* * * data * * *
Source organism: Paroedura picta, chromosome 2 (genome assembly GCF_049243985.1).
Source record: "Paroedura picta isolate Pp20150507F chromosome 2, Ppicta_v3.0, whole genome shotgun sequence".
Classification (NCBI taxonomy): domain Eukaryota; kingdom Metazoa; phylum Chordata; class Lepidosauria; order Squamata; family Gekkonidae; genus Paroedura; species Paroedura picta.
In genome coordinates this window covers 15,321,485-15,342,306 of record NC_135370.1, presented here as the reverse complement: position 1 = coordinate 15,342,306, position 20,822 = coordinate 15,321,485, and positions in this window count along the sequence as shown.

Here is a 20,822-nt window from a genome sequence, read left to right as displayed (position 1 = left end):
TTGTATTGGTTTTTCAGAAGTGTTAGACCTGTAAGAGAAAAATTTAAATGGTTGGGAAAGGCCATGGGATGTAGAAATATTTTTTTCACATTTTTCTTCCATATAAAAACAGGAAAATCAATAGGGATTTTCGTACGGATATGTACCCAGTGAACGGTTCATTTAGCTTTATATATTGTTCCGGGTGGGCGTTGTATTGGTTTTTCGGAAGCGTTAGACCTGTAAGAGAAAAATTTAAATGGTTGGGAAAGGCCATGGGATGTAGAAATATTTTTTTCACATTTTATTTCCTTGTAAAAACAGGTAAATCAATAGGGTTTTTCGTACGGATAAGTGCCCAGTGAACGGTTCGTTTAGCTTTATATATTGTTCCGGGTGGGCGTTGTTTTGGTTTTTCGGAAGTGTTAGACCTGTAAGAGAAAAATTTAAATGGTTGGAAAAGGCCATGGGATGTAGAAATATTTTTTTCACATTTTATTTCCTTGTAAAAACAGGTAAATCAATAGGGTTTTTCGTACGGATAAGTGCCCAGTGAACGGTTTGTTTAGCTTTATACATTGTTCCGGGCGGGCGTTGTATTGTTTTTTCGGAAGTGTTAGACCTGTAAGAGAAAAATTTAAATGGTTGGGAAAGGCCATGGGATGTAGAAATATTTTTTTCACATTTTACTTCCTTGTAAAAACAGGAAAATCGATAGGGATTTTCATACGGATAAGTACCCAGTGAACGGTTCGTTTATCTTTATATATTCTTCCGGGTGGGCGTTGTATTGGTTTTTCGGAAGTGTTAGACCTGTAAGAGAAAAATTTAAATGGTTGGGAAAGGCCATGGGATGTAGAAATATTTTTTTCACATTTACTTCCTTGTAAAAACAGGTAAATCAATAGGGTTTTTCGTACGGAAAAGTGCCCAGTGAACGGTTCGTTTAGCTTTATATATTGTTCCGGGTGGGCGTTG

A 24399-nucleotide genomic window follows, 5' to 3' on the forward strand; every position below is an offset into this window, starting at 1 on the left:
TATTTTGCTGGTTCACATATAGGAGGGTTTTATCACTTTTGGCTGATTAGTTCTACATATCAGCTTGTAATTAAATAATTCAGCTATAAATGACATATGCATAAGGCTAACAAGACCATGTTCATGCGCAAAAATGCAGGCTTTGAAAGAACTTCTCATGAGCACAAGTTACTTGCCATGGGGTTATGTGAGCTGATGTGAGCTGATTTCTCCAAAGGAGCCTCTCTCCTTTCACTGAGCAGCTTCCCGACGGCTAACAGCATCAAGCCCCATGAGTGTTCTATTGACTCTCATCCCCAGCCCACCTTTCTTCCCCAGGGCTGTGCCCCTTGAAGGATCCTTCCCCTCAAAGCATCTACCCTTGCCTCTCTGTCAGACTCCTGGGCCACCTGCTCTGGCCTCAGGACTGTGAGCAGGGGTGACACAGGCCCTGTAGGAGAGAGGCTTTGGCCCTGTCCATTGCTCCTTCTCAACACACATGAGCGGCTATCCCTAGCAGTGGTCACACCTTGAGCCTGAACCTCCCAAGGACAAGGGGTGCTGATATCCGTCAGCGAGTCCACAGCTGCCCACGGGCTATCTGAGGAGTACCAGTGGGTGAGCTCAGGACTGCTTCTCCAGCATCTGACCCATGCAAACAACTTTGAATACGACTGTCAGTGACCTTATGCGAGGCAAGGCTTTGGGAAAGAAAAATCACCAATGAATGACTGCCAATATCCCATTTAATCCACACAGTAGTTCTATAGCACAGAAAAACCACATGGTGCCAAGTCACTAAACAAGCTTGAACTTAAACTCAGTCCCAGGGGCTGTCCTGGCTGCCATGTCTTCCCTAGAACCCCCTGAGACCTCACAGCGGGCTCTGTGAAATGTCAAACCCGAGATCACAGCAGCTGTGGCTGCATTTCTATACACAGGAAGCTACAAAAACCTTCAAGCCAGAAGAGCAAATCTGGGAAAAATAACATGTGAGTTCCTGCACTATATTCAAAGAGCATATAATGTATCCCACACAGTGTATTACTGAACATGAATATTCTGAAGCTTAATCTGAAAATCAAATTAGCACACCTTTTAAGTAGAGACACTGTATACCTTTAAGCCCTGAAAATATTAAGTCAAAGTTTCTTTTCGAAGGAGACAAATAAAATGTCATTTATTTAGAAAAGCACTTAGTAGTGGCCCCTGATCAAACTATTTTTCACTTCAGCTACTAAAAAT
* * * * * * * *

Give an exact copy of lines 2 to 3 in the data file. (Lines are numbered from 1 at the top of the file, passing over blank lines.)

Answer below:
Source record: "Paroedura picta isolate Pp20150507F chromosome 2, Ppicta_v3.0, whole genome shotgun sequence".
Classification (NCBI taxonomy): domain Eukaryota; kingdom Metazoa; phylum Chordata; class Lepidosauria; order Squamata; family Gekkonidae; genus Paroedura; species Paroedura picta.